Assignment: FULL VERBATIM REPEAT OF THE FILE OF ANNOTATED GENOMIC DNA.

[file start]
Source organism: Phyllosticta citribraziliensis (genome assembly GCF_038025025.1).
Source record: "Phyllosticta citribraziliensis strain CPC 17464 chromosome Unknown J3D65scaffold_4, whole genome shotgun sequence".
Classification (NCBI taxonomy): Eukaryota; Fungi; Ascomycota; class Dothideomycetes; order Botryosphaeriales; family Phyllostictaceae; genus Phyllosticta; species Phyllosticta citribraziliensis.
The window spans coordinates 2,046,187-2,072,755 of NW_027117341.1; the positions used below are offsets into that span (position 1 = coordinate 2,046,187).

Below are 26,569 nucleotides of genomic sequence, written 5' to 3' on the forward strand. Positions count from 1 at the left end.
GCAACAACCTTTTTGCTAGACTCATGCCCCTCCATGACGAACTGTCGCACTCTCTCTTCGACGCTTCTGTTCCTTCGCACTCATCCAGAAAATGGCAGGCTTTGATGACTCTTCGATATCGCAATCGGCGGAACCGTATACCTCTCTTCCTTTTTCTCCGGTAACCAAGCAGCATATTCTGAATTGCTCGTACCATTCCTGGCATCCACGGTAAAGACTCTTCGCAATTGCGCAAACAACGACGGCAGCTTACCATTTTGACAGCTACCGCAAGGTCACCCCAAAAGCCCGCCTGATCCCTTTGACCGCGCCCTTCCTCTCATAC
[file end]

Source organism: Phyllosticta citribraziliensis (genome assembly GCF_038025025.1).
Source record: "Phyllosticta citribraziliensis strain CPC 17464 chromosome Unknown J3D65scaffold_4, whole genome shotgun sequence".
Classification (NCBI taxonomy): Eukaryota; Fungi; Ascomycota; class Dothideomycetes; order Botryosphaeriales; family Phyllostictaceae; genus Phyllosticta; species Phyllosticta citribraziliensis.
The window spans coordinates 2,046,187-2,072,755 of NW_027117341.1; the positions used below are offsets into that span (position 1 = coordinate 2,046,187).

Below are 26,569 nucleotides of genomic sequence, written 5' to 3' on the forward strand. Positions count from 1 at the left end.
GCAACAACCTTTTTGCTAGACTCATGCCCCTCCATGACGAACTGTCGCACTCTCTCTTCGACGCTTCTGTTCCTTCGCACTCATCCAGAAAATGGCAGGCTTTGATGACTCTTCGATATCGCAATCGGCGGAACCGTATACCTCTCTTCCTTTTTCTCCGGTAACCAAGCAGCATATTCTGAATTGCTCGTACCATTCCTGGCATCCACGGTAAAGACTCTTCGCAATTGCGCAAACAACGACGGCAGCTTACCATTTTGACAGCTACCGCAAGGTCACCCCAAAAGCCCGCCTGATCCCTTTGACCGCGCCCTTCCTCTCATAC